While Dubrovnik and Hvar may not appeal these days to budget travellers, at most coastal destinations you can eat out comfortably, provided you’re savvy with your menu choices. Wine and beer in bars aren’t expensive either. Museum admission is also cheap. Spend your next holiday in France, and you’ll notice the difference.
You can easily get used to walking out each morning to a gorgeous panorama of seascape. Even with the occasional cloudy day, the pull of the sea is alluring, the vista invariably dotted with an islet or two. This isn’t a Spanish costa, ruined by rows of chain hotels. The water here is crystal clear, unsullied by industry. Few can resist sitting and watching for a while — before too long, 15 minutes have gone, then half-an-hour. Your return to the normality of urban life will be a reluctant one.
As the successful marketing slogan said, in the early days of Croatia’s boom in tourism, this is ‘The Mediterranean as it Once Was’. Away from the major resorts, locals here still make a living from the land, growing olives and cultivating wine, or from the sea, with fishermen sitting out on the waterfront repairing their nets. It’s a lifestyle that appeals, even though it’s as harsh and capricious as it always was.
Croatia has few zoos and no decent aquarium to speak of. There’s no need. Explore the national parks, and you might find brown bears, lynx and wolves, among many, many other things. Even a stroll around Mljet might elicit the appearance of a mongoose or two. Dive beneath the waves, and the clarity of the Adriatic reveals a whole world of sea life.
The coast now has its many outdoor music events, some UK-run, particularly in the twin hubs around Zadar and Pula, but traditional festivals here can be a lot of fun, encouraging the whole community to come out and dress up for the day. A classic example is Rijeka Carnival, but there are scores of others that take place according to saints’ days on the calendar or anniversaries.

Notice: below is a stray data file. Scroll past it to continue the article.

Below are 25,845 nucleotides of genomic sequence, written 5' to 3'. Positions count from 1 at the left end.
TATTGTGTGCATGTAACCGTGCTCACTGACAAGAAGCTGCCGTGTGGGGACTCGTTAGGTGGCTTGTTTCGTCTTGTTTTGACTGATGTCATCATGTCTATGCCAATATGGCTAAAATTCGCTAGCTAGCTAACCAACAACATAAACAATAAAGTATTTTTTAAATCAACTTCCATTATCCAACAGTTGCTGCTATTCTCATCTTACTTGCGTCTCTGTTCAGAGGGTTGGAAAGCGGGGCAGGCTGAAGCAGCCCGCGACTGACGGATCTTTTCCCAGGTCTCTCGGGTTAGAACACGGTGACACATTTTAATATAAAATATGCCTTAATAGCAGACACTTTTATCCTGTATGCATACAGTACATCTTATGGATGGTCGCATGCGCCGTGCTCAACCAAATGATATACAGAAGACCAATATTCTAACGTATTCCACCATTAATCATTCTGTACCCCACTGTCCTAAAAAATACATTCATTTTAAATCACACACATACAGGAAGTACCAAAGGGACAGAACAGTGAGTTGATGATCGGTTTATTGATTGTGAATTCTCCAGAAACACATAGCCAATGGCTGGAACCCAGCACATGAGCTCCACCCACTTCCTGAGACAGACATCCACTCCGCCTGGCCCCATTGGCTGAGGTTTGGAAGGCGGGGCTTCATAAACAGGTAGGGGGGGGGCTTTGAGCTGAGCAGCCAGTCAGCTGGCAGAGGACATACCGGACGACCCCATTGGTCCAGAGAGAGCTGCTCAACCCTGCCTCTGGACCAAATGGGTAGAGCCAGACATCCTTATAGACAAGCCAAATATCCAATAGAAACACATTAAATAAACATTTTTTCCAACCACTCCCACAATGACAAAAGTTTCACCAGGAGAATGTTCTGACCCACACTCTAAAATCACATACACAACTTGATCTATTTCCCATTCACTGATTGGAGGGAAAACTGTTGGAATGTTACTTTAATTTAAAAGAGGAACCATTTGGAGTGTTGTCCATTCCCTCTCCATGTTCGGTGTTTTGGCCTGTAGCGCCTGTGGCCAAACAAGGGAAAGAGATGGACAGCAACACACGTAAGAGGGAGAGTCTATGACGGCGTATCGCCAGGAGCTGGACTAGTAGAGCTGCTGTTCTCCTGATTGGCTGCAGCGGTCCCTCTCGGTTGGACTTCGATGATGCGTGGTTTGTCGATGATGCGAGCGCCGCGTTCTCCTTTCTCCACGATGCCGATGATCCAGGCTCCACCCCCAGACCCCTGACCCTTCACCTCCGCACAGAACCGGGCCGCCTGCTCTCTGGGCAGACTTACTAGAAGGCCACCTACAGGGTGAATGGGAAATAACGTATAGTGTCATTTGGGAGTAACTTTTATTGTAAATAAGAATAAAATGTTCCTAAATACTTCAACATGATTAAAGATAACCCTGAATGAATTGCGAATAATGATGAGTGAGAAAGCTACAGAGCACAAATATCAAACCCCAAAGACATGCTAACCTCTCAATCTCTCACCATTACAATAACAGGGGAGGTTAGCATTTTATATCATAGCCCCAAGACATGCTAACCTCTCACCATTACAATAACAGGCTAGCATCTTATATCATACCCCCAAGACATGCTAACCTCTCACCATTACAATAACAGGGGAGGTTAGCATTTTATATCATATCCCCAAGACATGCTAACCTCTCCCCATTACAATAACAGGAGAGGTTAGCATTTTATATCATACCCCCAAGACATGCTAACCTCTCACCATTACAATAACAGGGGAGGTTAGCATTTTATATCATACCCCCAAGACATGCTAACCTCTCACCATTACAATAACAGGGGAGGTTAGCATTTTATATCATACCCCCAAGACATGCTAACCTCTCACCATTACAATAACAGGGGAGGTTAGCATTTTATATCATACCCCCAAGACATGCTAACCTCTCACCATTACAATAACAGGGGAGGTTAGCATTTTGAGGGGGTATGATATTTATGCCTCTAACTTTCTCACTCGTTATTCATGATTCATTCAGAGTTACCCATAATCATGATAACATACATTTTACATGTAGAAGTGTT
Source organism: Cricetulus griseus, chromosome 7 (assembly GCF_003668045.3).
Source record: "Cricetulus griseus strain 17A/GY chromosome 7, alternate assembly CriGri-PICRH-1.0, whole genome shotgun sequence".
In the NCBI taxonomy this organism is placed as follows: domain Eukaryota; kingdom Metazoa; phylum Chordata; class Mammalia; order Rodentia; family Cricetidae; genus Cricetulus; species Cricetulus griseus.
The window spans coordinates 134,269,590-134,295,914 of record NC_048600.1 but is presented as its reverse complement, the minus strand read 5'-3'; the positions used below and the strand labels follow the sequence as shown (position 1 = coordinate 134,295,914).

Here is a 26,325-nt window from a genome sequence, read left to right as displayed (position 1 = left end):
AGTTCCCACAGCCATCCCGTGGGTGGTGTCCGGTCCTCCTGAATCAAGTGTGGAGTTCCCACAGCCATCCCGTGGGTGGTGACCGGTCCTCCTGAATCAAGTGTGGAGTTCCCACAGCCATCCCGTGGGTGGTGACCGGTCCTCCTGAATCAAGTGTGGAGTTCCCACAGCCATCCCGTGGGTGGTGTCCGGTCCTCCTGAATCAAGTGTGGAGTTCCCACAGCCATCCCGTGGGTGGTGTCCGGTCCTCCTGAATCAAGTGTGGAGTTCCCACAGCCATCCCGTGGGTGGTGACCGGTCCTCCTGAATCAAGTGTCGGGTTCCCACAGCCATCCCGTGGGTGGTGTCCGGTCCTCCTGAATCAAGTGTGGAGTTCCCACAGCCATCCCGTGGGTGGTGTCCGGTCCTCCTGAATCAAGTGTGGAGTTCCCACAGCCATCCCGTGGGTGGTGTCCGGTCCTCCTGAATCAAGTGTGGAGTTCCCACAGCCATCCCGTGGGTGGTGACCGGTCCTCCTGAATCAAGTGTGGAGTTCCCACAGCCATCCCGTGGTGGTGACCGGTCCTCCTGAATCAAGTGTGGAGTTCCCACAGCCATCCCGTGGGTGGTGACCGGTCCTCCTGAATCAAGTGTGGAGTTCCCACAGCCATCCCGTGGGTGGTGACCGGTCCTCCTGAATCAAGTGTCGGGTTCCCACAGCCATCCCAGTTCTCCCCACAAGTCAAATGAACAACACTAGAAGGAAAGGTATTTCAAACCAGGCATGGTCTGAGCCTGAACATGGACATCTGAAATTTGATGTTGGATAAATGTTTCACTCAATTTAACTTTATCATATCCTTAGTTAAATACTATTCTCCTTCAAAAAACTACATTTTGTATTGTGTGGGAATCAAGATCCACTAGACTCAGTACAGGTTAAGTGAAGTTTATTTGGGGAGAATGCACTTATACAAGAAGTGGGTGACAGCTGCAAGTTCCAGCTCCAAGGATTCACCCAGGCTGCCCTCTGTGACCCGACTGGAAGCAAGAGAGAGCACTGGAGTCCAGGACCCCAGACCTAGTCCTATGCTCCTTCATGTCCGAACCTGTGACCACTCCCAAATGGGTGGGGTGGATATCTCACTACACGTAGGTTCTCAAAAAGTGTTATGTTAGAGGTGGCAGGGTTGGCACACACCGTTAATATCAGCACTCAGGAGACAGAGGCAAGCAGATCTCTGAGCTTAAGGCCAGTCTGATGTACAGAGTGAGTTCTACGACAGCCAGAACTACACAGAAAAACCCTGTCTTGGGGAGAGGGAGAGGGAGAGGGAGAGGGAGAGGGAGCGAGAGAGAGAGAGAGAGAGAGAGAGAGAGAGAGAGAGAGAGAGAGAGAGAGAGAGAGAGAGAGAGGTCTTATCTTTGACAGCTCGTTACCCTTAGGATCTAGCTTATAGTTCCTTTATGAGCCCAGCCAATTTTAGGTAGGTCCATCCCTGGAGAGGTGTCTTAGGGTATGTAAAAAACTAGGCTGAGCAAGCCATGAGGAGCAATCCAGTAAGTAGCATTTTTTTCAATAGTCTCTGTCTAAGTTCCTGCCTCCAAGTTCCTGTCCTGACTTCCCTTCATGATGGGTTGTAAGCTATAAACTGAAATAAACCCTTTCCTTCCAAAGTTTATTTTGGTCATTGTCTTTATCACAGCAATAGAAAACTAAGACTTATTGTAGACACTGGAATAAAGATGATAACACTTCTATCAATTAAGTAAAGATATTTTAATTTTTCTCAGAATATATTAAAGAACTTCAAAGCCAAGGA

Stroll along the main promenade in Split, the Riva, and what do you see? Terrace after terrace, filled with people sipping coffee. What don’t you see? Internationally branded café chains. Although Croatia has not escaped globalisation, nearly all of its cafés in prominent locations are independent ones, a welcome relief. On the downside, the snacks, cakes and sandwiches may not be as prevalent, the WiFi sketchy — but your ten kuna won’t be going to some big corporation.
Even in busy Zagreb, with its so-called Green Horseshoe of urban parks and stately buildings, space is a tangible boon of spending time in Croatia. True, dodging the crowds in Dubrovnik once a cruise ship has docked can be a nightmare — but most Adriatic towns will have a seafront promenade to offer fresh air and open space. Opatija, in fact, was built around one.
In the main, Croatians are friendly and welcoming. Yes, they know that much of their economy depends on tourism, so they have good reason to create a good impression, but most visitors have a story about a local going out of his or her way to point them in the right direction or help them when trying to buy fruit from an old local at the market.